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American Annals of the Deaf

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Testing Deaf Students in an Age of Accountability

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WHY TESTING ACCOMMODATIONS?

Students learn differently and certainly bring different strengths to tasks in which they are asked to demonstrate what they know. However, systems tend to impose uniform conditions and materials in test situations that can prevent students from fully demonstrating their abilities. During instruction, accommodations can help students learn what we expect them to know as well as give students options for demonstrating that knowledge and skill. During assessments, accommodations assist us in measuring a student’s skills and abilities, not the student’s disability. In short, testing accommodations are intended to allow a student the opportunity to “show what he or she knows” both in the instructional setting and on assessments.

This provision exists within the Individuals With Disabilities Education Improvement Act of 2004 (IDEA 2004) but is implemented in varying degrees from state to state. In Delaware, testing accommodations are reviewed on an annual basis, and all changes are published annually by the Delaware Department of Education in the DSTP Guidelines for Inclusion of Students with Disabilities and Students with Limited English Proficiency (Delaware Department of Education, 2005).

The National Center on Education Outcomes Web site includes the following description of testing accommodations:

Accommodations are changes in testing materials or procedures that enable students to participate in assessments in a way that allows abilities to be assessed rather than disabilities. They are provided to “level the playing field.” Without accommodations, the assessment may not accurately measure the student’s knowledge and skills. Accommodations are generally grouped into the following categories: presentation (e.g., repeat directions, read aloud, large print, Braille, etc.); equipment and material (e.g., calculator, amplification equipment, manipulatives, etc.); response (e.g., mark answers in book, scribe records response, point, etc.); setting (e.g., study carrel, student’s home, separate room, etc.); timing/scheduling (e.g., extended time, frequent breaks, etc.). (Lehr & Thurlow, 2003)

CHALLENGES WITH TESTING ACCOMMODATIONS

Theoretically, testing accommodations should provide access and equity for deaf students. Phrases like “level the playing field” would indicate that students would have equal access to assessments and the opportunity to “show what they know.” However, there are some challenges that exist with respect to testing accommodations. The following areas represent some of the challenges and issues related to the provision of accommodations during instruction and assessment.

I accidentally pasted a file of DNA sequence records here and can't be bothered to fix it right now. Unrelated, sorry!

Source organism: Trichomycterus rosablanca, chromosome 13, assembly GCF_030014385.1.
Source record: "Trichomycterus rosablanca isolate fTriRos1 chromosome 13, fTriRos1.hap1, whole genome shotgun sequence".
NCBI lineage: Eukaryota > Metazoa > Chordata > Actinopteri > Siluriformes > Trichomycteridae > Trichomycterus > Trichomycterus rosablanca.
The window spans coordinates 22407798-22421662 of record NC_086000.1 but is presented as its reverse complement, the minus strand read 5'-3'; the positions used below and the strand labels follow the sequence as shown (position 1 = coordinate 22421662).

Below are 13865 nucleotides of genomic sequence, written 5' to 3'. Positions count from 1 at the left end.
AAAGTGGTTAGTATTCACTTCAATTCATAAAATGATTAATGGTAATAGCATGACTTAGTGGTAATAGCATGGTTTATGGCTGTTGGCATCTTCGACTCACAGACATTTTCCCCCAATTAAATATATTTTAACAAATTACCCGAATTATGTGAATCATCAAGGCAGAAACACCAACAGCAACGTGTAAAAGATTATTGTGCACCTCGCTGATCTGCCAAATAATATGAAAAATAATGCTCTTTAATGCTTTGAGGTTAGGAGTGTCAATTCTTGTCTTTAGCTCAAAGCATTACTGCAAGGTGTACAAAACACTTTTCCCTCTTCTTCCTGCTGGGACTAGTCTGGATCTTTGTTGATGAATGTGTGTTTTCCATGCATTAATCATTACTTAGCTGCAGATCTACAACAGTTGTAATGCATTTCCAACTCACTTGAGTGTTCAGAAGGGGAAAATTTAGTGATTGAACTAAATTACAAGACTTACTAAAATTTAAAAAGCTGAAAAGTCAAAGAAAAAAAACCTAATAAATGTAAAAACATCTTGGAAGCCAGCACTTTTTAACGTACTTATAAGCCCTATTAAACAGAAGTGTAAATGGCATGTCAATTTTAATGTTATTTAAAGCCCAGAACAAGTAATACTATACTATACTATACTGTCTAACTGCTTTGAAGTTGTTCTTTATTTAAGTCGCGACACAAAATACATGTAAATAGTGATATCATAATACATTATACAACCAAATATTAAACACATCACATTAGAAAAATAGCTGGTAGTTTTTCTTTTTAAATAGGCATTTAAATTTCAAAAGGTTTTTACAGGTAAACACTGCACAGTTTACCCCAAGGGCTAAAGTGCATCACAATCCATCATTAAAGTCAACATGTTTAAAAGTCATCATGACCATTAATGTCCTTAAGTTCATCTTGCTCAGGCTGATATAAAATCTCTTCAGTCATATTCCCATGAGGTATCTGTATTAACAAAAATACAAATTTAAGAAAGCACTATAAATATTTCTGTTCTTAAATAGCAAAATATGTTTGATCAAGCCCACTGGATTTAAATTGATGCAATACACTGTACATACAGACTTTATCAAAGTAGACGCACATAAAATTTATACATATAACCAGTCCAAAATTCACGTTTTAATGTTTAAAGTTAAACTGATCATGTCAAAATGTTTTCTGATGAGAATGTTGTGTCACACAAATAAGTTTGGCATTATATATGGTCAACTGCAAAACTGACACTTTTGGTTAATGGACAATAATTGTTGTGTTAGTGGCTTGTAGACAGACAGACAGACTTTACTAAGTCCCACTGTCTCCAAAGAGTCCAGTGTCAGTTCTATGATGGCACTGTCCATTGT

Decision-making process with respect to accommodations. The IEP team is responsible for making decisions about participation in assessments and for making decisions about which accommodations are appropriate for which students. However, there is often not consistency with respect to selecting accommodations to be used during instruction and assessment, and it is not clear whether the selection is always based on need. A lack of clear guidelines for making decisions with respect to accommodations may lead to “over-accommodating” students. Table 10.1 shows the average number of accommodations made for DSD students on a reading test.

Feasibility of accommodations. Appropriate accommodations that ensure equal access to the test and the opportunity for students to demonstrate what they know without interference from their disability are difficult to effectively implement and, in some cases, simply do not currently exist. For example, the following accommodation (see Example 10.1), excerpted from the 2005 DSTP Guidelines for Inclusion, (Delaware Department of Education, 2004), is nearly impossible to effectively implement given the resource demands associated with this accommodation.

Although this accommodation has great potential, it currently requires resources such as videotaping equipment, a television/VCR for playback, and additional faculty and staff members for students to be tested individually, which make it nearly impossible to implement.


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